To address the impact of American Express President Ed Gilligan's death in May, the card network has changed some executive roles and revised its internal corporate structure.
"Honoring Ed's memory isn't just about looking back; it is also about moving forward," said Ken Chenault, Amex's chairman and CEO, in an internal memo that was released to the media on Wednesday afternoon. "As we do so, we are fortunate because we have a strong and experienced senior team across business disciplines and geographies who can provide the leadership we need to meet our challenges and achieve our growth objectives."
The executive changes include Steve Squeri, who will take on responsibility for overseeing OPEN, which is led by Denise Pickett; and Enterprise Growth, which is led by Neal Sample. Squeri also oversees global corporate payments and the global services group. Global corporate payments will also be more closely aligned with OPEN, Amex's small business payments group. "Our focus will be on meeting the payments needs of businesses through all stages of their growth, from startup to multinational corporation," Chenault said in his memo.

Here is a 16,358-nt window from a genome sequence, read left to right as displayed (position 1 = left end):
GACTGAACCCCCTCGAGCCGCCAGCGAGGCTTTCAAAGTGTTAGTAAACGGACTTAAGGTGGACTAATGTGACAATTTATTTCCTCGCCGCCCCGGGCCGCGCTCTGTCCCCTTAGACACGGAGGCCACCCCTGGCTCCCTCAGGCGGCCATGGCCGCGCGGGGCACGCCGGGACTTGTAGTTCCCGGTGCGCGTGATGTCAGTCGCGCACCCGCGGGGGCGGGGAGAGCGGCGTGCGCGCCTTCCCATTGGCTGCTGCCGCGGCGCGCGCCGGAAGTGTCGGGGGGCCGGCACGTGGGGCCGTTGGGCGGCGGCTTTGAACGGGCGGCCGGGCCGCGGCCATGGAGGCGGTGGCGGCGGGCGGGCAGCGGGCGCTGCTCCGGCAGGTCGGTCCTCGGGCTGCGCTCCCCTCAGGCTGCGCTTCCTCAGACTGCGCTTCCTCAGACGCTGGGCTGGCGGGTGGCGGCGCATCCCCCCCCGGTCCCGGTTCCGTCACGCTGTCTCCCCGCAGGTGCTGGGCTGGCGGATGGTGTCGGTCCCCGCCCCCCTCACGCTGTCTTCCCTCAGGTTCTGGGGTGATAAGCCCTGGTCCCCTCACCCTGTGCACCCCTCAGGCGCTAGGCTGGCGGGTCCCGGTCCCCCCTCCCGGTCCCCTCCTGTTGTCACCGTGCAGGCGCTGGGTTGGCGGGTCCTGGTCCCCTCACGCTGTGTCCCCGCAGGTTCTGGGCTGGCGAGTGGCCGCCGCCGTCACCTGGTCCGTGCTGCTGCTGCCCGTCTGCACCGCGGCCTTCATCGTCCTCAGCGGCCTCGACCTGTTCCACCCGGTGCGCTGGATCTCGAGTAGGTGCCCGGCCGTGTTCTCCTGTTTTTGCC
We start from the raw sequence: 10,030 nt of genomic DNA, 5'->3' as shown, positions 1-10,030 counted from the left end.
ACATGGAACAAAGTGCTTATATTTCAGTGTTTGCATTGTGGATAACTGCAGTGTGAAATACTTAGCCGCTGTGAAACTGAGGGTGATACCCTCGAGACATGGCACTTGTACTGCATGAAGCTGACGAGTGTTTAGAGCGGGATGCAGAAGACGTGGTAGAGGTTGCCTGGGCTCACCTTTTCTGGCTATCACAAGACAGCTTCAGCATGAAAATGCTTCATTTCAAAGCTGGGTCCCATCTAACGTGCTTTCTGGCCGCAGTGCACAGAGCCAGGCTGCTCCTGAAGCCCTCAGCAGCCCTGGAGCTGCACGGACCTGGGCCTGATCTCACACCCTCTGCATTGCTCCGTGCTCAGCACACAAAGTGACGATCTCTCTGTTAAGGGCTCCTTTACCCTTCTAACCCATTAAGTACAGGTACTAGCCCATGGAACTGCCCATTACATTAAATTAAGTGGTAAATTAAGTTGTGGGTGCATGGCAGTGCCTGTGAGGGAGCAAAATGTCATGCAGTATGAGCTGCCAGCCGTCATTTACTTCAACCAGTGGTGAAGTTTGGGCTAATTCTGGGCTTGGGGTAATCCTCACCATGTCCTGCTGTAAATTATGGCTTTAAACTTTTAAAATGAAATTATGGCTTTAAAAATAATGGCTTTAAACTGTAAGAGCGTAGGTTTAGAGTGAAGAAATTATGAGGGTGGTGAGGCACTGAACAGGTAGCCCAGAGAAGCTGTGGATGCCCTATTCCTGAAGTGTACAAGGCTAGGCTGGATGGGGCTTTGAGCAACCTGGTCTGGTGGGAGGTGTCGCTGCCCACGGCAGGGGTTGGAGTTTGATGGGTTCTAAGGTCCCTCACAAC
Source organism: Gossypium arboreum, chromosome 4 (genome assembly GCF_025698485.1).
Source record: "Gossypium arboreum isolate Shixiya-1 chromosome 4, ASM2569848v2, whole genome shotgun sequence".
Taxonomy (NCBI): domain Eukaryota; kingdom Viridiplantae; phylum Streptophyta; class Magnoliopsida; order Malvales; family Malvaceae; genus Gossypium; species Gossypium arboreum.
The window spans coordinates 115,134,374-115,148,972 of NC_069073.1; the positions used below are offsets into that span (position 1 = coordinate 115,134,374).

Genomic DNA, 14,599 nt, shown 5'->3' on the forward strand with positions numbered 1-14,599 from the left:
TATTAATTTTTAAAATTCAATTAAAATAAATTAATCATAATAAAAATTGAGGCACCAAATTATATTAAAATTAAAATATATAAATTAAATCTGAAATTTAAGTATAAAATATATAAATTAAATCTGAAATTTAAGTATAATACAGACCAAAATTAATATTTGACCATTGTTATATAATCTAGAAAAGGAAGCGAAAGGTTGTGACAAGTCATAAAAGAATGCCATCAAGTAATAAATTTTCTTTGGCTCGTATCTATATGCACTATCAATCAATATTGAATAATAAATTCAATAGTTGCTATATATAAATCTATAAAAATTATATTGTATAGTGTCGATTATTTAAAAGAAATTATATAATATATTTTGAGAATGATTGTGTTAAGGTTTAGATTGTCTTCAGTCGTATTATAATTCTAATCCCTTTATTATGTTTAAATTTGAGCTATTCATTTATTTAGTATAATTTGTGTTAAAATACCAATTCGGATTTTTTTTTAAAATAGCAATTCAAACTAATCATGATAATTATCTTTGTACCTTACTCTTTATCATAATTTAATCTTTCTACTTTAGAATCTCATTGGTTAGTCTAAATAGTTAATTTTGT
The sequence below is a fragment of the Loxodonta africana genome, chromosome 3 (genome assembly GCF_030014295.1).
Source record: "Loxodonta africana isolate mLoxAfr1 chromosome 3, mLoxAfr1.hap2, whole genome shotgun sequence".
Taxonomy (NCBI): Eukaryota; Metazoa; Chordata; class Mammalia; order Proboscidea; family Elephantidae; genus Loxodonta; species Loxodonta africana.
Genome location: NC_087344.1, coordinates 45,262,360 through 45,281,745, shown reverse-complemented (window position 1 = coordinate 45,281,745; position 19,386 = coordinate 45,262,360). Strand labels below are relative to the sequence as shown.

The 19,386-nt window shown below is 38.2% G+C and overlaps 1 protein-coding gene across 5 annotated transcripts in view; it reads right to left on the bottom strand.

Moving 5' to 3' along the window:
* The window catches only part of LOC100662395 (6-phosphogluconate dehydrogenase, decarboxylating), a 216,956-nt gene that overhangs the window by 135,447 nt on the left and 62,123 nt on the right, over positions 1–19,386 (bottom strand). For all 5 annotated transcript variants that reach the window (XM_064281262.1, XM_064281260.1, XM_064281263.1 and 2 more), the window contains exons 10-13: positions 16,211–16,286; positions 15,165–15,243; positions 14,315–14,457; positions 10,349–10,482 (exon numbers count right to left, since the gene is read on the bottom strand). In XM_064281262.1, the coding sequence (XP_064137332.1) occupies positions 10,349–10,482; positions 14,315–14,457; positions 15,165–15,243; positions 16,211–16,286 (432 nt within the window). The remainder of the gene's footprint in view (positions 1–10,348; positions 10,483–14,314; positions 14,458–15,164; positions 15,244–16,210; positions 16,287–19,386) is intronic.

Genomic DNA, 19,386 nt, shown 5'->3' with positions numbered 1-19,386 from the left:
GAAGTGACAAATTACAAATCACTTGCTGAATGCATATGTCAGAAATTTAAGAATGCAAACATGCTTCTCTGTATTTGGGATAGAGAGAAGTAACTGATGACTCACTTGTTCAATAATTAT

Other changes include Doug Buckminster,president of Amex's Global Network and International Card Services, who will take on responsibility for overseeing One Europe, which is led by Pierric Beckert.
John Hayes, chief marketing officer, will take on additional responsibility for the Digital Partnerships and Development team, led by Leslie Berland,and Amex is changing the name of the group to Global Brand, Marketing and Digital Partnerships to reflect its expanded scope. And Paul Fabara, President of Global Banking and the Global Network Business, will be elected an officer of the company and will report to Chenault, a move that reflects the crucial role that banks play in how Amex operates its businesses, Chenault said.
In other changes, Josh Silverman,President of Consumer Products and Services; and Anré Williams, President of Global Merchant Services, will report directly to Chenault, who said the expansion of technology has made these businesses more competitive.
"Our U.S. Consumer business is one of our largest, most prominent businesses, and it's one that continues to have significant growth opportunities," Chenault said. "At the same time, the competitive landscape continues to intensify, and the digital revolution is changing the behavior and expectations of customers and prospects."
This article first appeared in PaymentsSource.